By the time Elie Wiesel's father dies in his book Night, everyone has suffered so much, that the death is almost an aside. Death has become a part of life, and the Jewish people in the camps see it every single day, multiple times. Elie has stuck by his father's side throughout. Early in the book, he looked to his father for comfort and as his caretaker. As the story continues, the roles of father and son reverse, and Elie is the one watching out for his weakening father. By the time Mr. Wiesel dies, Elie is exhausted, and though he wishes he could cry for his father, the overwhelming feeling Elie has is one of relief.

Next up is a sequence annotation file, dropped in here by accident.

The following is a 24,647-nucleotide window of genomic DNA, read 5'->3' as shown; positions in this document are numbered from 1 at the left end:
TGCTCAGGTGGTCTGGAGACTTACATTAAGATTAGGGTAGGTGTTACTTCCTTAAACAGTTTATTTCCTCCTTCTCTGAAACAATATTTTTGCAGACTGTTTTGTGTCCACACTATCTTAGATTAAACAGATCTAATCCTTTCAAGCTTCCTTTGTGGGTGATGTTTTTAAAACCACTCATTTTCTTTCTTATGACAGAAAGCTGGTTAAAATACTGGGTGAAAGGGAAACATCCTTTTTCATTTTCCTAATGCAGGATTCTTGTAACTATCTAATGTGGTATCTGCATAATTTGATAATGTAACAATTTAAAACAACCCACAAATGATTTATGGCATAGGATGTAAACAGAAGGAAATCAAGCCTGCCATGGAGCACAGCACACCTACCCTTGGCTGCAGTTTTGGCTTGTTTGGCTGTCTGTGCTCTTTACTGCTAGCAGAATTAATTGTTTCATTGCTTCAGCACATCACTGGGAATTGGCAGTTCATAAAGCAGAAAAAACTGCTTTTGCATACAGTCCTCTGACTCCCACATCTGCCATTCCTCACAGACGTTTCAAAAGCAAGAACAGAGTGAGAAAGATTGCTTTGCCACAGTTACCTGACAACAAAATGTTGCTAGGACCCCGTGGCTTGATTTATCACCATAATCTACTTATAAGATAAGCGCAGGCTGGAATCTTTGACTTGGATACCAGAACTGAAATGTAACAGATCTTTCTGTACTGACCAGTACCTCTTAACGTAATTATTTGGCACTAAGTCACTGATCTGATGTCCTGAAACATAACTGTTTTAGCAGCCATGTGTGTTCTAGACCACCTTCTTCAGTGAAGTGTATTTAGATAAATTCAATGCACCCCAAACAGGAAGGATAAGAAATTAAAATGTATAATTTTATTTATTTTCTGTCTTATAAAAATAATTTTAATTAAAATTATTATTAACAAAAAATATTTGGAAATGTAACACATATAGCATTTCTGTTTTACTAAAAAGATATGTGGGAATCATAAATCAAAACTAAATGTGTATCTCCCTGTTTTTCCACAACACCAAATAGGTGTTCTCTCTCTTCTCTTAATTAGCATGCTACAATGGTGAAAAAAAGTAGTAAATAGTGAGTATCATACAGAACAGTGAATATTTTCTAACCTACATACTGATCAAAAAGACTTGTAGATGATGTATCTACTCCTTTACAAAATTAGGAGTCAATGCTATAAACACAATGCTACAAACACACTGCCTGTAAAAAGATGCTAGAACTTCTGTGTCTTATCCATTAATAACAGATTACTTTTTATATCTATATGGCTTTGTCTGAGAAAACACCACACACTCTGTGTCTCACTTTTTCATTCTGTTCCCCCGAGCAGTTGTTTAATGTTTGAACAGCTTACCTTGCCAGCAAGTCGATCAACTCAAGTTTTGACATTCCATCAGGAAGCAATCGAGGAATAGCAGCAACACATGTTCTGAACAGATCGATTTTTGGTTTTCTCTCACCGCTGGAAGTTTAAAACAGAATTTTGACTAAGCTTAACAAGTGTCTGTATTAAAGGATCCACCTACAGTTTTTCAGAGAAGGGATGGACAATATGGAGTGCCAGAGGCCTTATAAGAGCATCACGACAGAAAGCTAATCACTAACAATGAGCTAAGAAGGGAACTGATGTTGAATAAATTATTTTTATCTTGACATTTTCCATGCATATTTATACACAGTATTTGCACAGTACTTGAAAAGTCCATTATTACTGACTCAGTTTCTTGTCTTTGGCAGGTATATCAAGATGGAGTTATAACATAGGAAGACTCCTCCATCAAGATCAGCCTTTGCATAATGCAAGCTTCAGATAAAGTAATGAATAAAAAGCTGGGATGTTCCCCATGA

"I did not weep, and it pained me that I could not weep. But I had no more tears. And, in the depths of my being, in the recesses of my weakened conscience, could I have searched it, I might perhaps have found something like--free at last" (Wiesel 106).
Elie was so weak himself at this point, that he couldn't even feel anymore. The Nazis had taken even that away from the Jewish people.